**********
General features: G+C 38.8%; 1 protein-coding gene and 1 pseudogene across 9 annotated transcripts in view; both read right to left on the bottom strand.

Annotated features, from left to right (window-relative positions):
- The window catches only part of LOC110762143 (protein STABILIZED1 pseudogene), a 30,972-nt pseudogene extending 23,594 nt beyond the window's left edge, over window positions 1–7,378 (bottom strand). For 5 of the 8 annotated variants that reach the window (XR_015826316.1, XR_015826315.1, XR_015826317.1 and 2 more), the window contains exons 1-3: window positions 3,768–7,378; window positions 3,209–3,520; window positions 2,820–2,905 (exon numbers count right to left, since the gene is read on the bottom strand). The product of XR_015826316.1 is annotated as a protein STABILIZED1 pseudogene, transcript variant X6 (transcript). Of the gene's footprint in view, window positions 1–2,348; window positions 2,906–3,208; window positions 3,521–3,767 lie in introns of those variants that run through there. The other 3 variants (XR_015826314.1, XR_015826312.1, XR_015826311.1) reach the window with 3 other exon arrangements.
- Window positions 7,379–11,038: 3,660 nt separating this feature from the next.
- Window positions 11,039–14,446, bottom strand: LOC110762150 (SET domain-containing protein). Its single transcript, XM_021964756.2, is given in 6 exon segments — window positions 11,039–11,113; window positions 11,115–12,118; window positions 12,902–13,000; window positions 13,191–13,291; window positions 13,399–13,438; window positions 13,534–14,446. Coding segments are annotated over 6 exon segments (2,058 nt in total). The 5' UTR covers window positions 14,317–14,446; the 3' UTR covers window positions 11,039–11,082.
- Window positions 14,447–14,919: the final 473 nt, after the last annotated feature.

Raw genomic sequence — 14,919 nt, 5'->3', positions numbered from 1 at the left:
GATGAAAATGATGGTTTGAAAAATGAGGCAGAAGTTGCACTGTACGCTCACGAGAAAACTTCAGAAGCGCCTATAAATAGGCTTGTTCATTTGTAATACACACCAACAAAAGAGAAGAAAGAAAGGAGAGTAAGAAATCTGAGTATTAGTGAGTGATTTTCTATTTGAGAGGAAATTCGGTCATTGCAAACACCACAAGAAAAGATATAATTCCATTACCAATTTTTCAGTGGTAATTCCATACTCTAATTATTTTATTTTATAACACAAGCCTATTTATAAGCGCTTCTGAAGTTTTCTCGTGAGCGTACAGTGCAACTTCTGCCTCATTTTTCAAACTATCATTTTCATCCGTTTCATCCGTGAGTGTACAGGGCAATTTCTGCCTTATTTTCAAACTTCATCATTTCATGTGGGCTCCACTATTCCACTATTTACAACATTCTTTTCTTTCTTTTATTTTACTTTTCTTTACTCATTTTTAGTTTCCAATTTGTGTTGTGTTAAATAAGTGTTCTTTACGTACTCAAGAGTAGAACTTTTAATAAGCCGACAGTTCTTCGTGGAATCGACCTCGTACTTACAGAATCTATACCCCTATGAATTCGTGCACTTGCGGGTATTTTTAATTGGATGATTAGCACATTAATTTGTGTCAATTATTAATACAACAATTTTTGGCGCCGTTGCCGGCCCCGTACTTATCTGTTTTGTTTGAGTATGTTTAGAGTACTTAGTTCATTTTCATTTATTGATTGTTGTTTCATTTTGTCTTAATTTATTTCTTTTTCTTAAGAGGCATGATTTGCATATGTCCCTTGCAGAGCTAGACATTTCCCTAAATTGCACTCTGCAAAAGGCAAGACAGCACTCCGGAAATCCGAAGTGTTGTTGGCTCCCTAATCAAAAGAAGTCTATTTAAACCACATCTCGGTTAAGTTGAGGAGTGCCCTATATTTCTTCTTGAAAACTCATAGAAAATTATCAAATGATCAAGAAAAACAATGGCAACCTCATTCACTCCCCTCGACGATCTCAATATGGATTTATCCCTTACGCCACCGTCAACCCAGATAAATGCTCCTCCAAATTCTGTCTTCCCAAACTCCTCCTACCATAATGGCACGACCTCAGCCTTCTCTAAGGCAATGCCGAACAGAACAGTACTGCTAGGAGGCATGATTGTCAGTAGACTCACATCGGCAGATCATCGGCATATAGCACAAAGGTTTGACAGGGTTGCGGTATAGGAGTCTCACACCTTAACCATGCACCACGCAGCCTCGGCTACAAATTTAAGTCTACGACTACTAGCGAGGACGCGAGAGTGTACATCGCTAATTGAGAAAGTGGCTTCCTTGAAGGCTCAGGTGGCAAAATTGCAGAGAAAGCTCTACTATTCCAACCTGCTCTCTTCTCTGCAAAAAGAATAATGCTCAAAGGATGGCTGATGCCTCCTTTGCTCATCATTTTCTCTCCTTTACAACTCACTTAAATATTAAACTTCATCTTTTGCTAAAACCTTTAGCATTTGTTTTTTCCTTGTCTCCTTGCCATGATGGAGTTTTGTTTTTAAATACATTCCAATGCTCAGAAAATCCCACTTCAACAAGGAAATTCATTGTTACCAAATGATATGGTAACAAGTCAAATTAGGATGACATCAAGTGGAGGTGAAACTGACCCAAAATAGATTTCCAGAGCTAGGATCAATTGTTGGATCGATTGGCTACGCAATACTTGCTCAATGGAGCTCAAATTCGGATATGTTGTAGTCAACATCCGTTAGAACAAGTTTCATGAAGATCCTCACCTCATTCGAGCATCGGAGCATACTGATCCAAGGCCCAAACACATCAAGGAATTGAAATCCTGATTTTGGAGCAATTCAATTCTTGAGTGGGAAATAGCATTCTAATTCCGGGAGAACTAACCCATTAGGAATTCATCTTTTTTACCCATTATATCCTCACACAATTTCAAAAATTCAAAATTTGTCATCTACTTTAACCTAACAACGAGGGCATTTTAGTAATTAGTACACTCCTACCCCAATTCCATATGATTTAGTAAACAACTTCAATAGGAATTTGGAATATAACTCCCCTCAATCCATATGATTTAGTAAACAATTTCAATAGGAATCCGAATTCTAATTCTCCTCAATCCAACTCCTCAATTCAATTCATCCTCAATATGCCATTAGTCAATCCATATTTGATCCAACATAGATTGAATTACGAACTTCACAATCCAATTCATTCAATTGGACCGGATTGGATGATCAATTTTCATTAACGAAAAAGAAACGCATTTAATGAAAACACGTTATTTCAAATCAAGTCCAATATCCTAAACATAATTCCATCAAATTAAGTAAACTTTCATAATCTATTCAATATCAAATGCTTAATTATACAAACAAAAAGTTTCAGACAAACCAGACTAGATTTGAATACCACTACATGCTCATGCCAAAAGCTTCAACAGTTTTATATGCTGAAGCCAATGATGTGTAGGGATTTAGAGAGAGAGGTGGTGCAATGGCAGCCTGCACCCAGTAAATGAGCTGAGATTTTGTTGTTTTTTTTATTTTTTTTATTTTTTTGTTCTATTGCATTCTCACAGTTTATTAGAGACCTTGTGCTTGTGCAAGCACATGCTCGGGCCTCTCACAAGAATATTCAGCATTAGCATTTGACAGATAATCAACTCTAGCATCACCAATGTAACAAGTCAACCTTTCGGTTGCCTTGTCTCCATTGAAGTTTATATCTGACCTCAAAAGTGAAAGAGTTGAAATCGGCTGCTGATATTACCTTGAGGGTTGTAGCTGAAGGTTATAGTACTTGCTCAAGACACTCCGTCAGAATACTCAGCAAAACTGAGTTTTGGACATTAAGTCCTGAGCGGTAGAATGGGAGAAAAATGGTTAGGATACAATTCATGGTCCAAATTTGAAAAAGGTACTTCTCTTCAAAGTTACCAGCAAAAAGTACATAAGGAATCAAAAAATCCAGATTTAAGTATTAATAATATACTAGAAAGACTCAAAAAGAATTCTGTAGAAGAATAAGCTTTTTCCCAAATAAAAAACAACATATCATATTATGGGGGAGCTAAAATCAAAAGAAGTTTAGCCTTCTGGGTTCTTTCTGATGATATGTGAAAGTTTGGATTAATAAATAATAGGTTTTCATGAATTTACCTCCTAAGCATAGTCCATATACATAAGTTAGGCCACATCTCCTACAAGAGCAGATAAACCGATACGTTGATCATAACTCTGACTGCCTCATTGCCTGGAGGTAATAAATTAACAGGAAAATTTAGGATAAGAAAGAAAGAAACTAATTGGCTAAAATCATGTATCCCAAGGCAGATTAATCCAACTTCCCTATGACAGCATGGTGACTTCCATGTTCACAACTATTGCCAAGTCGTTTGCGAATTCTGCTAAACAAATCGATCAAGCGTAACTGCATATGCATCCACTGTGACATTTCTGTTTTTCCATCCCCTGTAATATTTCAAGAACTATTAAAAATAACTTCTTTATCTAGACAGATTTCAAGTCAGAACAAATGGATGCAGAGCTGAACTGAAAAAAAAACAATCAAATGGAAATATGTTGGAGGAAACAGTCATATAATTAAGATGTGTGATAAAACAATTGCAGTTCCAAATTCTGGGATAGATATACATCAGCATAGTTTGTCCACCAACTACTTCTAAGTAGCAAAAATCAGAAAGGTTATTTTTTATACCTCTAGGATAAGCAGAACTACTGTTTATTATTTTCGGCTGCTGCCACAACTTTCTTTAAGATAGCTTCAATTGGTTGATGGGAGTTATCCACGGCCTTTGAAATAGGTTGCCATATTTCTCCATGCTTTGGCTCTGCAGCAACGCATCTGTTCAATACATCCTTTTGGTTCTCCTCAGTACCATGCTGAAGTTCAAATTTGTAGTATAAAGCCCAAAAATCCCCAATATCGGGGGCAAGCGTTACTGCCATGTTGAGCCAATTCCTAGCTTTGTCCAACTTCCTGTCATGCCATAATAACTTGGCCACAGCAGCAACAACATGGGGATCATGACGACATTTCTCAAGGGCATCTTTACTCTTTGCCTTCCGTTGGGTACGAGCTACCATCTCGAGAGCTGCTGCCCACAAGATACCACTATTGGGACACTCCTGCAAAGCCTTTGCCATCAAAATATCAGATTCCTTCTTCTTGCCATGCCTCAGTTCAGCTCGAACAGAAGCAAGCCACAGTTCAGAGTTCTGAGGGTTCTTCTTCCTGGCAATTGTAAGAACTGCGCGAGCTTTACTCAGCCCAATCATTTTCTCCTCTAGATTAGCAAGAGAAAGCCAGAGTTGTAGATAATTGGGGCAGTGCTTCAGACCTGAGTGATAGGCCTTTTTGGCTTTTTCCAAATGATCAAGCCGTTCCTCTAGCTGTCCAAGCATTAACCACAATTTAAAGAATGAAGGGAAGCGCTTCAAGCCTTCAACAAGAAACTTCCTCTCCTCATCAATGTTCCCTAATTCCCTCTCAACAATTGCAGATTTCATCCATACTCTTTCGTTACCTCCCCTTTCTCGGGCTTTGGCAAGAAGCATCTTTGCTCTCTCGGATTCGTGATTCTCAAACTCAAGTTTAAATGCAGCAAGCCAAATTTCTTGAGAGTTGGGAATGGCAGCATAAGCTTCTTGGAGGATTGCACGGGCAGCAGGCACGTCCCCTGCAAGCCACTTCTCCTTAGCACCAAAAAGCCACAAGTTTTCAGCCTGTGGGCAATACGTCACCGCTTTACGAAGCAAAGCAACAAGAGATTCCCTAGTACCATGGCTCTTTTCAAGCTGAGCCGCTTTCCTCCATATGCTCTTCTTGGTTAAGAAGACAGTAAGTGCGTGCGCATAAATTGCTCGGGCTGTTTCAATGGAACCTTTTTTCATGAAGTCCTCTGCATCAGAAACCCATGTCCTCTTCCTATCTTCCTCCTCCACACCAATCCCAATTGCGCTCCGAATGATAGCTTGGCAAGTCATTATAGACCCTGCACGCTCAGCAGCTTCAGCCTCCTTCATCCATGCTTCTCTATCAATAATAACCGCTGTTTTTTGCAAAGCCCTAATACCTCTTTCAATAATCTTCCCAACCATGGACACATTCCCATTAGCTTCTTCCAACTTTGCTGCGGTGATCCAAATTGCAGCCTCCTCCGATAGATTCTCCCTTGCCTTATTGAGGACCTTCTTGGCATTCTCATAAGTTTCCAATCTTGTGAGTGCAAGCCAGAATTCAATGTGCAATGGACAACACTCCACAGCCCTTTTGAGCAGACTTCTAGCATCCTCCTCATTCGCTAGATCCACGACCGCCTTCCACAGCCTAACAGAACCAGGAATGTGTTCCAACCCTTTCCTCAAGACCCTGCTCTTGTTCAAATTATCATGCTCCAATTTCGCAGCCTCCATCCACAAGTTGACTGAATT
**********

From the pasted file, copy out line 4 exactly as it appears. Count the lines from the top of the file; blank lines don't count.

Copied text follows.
- Window positions 7,379–11,038: 3,660 nt separating this feature from the next.